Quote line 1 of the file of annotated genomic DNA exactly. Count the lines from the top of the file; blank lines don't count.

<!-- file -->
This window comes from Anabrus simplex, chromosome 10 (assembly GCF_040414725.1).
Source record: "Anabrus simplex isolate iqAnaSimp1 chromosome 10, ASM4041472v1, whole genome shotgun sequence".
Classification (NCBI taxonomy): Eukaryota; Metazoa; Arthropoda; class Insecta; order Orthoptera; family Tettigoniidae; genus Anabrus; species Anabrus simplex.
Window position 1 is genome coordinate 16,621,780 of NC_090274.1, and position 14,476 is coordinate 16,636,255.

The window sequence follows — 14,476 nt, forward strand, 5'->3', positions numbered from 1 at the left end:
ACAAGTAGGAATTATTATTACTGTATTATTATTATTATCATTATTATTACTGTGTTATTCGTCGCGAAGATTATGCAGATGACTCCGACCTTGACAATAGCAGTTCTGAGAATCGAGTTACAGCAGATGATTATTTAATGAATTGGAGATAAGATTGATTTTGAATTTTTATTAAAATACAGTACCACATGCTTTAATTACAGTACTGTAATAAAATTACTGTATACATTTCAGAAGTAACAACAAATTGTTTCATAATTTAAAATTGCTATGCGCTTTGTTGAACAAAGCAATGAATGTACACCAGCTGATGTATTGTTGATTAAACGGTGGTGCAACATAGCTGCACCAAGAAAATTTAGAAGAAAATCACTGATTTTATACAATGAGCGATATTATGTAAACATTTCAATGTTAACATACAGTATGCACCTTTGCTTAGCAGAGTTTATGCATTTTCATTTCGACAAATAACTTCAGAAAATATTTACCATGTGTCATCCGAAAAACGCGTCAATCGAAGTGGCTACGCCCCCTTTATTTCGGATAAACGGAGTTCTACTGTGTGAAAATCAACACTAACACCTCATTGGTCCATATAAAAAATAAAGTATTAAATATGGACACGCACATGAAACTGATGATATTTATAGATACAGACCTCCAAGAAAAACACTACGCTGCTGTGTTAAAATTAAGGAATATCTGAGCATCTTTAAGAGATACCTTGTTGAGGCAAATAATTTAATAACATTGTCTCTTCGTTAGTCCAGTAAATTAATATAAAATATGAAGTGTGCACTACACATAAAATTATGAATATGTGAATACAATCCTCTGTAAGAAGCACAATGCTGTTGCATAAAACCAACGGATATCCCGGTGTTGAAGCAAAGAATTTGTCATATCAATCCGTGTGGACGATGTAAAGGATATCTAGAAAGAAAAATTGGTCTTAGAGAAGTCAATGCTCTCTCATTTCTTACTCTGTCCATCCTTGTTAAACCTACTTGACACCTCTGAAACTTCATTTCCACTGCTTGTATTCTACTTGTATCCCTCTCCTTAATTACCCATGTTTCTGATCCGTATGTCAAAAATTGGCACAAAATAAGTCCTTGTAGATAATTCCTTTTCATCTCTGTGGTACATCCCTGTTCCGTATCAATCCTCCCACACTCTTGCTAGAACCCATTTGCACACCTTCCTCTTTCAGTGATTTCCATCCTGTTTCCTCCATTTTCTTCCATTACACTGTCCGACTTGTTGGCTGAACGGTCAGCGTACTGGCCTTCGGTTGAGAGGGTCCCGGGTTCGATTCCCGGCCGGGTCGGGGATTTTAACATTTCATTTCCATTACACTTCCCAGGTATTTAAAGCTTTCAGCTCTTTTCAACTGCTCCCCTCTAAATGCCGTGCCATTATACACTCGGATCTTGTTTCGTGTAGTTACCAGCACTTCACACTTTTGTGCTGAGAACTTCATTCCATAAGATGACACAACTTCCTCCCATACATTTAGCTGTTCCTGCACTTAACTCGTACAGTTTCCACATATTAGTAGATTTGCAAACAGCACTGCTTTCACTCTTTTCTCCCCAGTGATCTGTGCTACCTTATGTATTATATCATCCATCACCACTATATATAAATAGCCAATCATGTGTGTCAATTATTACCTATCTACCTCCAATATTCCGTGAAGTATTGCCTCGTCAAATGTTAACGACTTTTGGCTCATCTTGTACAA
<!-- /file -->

This window comes from Anabrus simplex, chromosome 10 (assembly GCF_040414725.1).